The student news site of Mountlake Terrace High School in Mountlake Terrace, Washington.

The Hawkeye

The student news site of Mountlake Terrace High School in Mountlake Terrace, Washington.

The Hawkeye

The student news site of Mountlake Terrace High School in Mountlake Terrace, Washington.

The Hawkeye

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Teenage pregnancy, education stigmas

The effects of pregnancy and parenthood on high school students
Image credit: Meghan Park

High school is full of ups and downs ranging from stress in devising an impeccable college application to pressures of conformity to traversing social groups. While attempting to overcome these challenges and uphold  standards, other aspects of life may shift, which may or may not be in one’s control.

Becoming pregnant may be a decision that was made intentionally or unintentionally. There are many options to consider when faced with this solution. A mother may choose to undergo an abortion procedure, keep the child or put the child up for adoption. Many factors such as financial, religious or cultural influences can affect a pregnant teen’s decisions.

Controversy surrounds the issue of raising a child during one’s teenage years. There are added parental responsibilities, along with maintaining one’s education. Teen mothers then have to simultaneously juggle childcare and education.

Teen pregnancy in the United States was common in the 1970s and 1990s, reaching its peak in the 1990s until it started to gradually decline. Due to cultural pressures, many people eloped to avoid being stigmatized by their community and relatives. Women often felt compelled to halt their education and instead fulfill a long existing gender role of tending to duties at home.

According to the Progressive Policy Institute, “Among dropouts, 30 percent of girls cite pregnancy or parenthood as a key reason they left school.” The other top reasons for dropping out included having poor grades, having financial issues or lacking interest in the school’s curriculum.

The National Campaign to Prevent Teen and Unplanned Pregnancy found that “only 51 percent of teen moms earn a high school diploma compared to 89 percent of female students who did not give birth as a teen.”

Although society’s views on teenage pregnancy have become more adaptive, it doesn’t mean the prejudice has completely diminished. Teenage mothers often face many judgmental comments, which takes a mental toll and negatively affects their education. In other words, less judgment from the environment, including from loved ones, could cause less of a mental strain and increase the chances of teenage mothers maintaining their education. Education plays a crucial role in determining one’s future, including one’s financial security.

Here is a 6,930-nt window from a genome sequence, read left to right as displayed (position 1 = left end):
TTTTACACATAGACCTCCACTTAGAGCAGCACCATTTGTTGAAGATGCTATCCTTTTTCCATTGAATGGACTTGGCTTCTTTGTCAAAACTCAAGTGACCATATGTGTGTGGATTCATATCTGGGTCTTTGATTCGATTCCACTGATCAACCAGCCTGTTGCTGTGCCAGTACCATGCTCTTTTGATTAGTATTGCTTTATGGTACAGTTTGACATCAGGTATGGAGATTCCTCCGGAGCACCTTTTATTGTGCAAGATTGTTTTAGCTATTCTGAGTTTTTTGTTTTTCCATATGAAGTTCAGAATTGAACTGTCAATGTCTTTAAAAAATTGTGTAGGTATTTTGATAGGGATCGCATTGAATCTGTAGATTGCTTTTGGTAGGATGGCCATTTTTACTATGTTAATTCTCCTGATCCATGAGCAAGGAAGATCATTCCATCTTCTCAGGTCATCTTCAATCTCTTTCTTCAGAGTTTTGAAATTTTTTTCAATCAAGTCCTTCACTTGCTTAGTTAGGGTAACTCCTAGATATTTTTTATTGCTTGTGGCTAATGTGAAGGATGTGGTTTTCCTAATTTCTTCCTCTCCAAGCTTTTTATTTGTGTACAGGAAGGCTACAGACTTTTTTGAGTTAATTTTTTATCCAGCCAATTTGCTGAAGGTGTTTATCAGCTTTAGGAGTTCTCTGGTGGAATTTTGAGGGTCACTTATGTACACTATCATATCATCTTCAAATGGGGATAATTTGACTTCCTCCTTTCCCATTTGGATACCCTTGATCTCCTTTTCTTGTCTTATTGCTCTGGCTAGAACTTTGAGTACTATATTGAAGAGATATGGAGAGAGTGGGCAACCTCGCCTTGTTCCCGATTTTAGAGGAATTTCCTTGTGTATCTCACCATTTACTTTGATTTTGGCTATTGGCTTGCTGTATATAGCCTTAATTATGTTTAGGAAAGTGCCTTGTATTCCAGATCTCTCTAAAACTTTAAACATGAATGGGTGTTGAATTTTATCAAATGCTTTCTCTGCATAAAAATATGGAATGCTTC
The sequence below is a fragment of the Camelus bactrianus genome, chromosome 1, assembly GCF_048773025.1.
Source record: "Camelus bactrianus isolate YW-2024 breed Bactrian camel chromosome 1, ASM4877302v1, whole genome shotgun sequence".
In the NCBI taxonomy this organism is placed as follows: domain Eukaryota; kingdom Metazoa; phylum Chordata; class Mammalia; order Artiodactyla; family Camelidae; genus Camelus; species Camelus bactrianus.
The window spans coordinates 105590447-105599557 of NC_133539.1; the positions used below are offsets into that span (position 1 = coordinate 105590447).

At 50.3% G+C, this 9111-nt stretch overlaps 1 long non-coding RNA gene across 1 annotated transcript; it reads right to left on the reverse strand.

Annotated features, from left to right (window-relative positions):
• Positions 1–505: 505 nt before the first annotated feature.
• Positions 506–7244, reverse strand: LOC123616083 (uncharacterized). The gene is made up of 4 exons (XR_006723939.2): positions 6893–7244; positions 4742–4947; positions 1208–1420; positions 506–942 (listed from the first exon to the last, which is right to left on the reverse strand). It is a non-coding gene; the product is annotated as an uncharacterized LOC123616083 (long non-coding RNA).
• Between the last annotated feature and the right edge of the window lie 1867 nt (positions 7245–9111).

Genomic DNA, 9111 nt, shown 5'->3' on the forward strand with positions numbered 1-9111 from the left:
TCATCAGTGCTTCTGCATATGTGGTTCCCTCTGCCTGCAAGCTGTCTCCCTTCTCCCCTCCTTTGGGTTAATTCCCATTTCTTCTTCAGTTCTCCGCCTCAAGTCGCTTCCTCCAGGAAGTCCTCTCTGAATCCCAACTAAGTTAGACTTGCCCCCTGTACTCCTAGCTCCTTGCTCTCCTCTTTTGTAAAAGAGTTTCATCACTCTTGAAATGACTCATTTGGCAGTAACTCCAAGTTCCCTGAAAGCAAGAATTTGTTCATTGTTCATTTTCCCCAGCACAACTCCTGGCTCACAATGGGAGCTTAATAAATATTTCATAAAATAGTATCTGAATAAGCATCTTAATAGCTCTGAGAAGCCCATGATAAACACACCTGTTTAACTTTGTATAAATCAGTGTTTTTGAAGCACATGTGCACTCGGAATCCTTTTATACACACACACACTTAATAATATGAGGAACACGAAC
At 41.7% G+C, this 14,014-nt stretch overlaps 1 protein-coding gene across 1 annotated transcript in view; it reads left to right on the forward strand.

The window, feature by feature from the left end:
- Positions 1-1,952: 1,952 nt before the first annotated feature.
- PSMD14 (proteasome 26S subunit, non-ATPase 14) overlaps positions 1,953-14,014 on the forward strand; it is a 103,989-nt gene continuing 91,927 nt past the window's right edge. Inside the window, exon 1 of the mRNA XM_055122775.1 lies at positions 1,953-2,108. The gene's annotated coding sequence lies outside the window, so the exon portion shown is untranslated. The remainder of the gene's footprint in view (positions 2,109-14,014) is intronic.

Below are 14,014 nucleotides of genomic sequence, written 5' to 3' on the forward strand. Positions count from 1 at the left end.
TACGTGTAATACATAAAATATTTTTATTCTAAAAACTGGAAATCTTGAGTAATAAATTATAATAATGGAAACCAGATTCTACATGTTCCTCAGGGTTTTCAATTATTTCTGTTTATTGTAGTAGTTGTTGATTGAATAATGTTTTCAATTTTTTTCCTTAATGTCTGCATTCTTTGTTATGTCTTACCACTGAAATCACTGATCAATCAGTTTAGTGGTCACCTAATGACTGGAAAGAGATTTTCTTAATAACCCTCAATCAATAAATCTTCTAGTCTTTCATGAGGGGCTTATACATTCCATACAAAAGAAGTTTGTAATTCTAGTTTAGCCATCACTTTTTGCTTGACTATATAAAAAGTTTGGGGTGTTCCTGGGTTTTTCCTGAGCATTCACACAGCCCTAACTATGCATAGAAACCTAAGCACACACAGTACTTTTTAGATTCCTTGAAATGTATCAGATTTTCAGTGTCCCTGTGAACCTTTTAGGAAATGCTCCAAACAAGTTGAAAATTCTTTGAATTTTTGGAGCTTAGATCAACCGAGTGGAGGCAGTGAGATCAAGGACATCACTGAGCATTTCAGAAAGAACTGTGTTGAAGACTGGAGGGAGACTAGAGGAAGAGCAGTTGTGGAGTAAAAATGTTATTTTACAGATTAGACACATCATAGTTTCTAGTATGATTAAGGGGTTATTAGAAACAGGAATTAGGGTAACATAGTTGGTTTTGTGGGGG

An unstable environment can not only take an emotional toll on the mother, but possibly the child as well. According to Harvard Health, a teen mother who has a defective relationship with her loved ones could put her and her child at a higher risk of depression and various other mental disorders.

According to King County statistics, although there has been a decline in teenage pregnancies, there has also been a decreased use of condoms in Washington State from 2012 to 2014. Around 41 percentage of eighth graders who engage in sexual intercourse did not use condoms the last time they had sex. Due to being most likely unable to work and drive, accessibility to condoms is much harder for middle school students.Jonathan Kwong

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One solution is to target the problem at its source—conception. Condoms and other forms of birth control are ways to drastically decrease the likelihood of pregnancies. The destigmatization and increased awareness of such products have reduced teen pregnancies. Longer discussions in health classes have created a safe atmosphere and more input to students about the importance of using protection when taking part in sexual intercourse.

Kimberly Nelson, a family relationships and psychology teacher at MTHS, stated, “There’s pressure. Because after they’ve given birth, raising that child is difficult. There [aren’t] enough hours in the day.”

As a teacher, she admitted to seeing students struggle to finish their high school education after their pregnancy and delay their graduation versus their non-pregnant counterparts. Students who choose to raise the child themselves usually are unable to take a full schedule of classes because of the added responsibility. Nelson states that, “[it is important to] think carefully about your choices and [their] implication.”

Becoming pregnant as a teenager may occur by accident or by choice. Reducing the stigmatization around teenage pregnancies would help create a safe environment so both the mother and child can have a healthy pregnancy.

About the Contributors
Bani Bedi, Hawkeye Staff
Meghan Park, Hawkeye Staff
Alex Park is a sophomore at Terrace, returning for her second year of Hawkeye as a staff writer and photographer. She is also involved in other clubs such as TSA, Writing Club and others. She is also in the STEM pathway of biotechnology.
Jonathan Kwong, Yearbook Editor and General Manager
Jonathan Kwong is a senior at MTHS.  He is the Executive Editor of Tempo yearbook and the General Manger for Hawkeye newspaper. His objective is to communicate with MTHS community and be more familiarized with the students, the school and the community.  As the Tempo Editor, Kwong oversees the production of the yearbook and its supplements.  One of the supplements includes a special 60th anniversary book, outlining the history of MTHS since its establishment in the fall of 1960.  Among other titles, Kwong is also the General Manager for Hawkeye and oversees all the business department of Hawkeye while also organizing events and tracking financials.
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